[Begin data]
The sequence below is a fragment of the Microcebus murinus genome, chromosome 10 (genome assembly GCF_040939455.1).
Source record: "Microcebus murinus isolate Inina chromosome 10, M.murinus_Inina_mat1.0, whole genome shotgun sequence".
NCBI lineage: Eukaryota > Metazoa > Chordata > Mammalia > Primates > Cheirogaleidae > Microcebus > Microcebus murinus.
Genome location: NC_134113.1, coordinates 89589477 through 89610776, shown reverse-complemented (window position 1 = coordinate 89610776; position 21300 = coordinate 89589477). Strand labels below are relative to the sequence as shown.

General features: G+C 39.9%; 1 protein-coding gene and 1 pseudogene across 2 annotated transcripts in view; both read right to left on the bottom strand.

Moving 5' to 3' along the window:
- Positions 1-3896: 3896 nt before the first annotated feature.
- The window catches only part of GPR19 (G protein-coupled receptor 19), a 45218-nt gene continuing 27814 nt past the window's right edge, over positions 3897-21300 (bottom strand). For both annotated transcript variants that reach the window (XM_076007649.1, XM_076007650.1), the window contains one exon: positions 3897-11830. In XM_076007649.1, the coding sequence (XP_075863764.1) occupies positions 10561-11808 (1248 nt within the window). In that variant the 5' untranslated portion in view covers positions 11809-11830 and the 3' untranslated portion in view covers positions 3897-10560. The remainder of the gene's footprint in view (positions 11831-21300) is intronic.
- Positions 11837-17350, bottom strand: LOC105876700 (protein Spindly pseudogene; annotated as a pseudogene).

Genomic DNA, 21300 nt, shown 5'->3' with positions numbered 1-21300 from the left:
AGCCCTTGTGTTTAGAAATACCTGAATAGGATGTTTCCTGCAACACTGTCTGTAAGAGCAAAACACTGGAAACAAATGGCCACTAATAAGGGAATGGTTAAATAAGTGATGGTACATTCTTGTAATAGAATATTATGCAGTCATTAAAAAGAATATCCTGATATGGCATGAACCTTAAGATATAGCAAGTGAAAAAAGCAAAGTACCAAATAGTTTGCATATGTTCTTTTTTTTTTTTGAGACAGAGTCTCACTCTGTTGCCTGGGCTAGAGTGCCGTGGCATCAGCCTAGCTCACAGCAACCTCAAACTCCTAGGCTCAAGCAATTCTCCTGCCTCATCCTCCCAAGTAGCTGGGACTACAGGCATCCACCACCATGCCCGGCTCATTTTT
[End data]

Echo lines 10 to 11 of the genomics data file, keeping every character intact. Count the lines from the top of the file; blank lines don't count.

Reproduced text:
Genomic DNA, 21300 nt, shown 5'->3' with positions numbered 1-21300 from the left:
AGCCCTTGTGTTTAGAAATACCTGAATAGGATGTTTCCTGCAACACTGTCTGTAAGAGCAAAACACTGGAAACAAATGGCCACTAATAAGGGAATGGTTAAATAAGTGATGGTACATTCTTGTAATAGAATATTATGCAGTCATTAAAAAGAATATCCTGATATGGCATGAACCTTAAGATATAGCAAGTGAAAAAAGCAAAGTACCAAATAGTTTGCATATGTTCTTTTTTTTTTTTGAGACAGAGTCTCACTCTGTTGCCTGGGCTAGAGTGCCGTGGCATCAGCCTAGCTCACAGCAACCTCAAACTCCTAGGCTCAAGCAATTCTCCTGCCTCATCCTCCCAAGTAGCTGGGACTACAGGCATCCACCACCATGCCCGGCTCATTTTT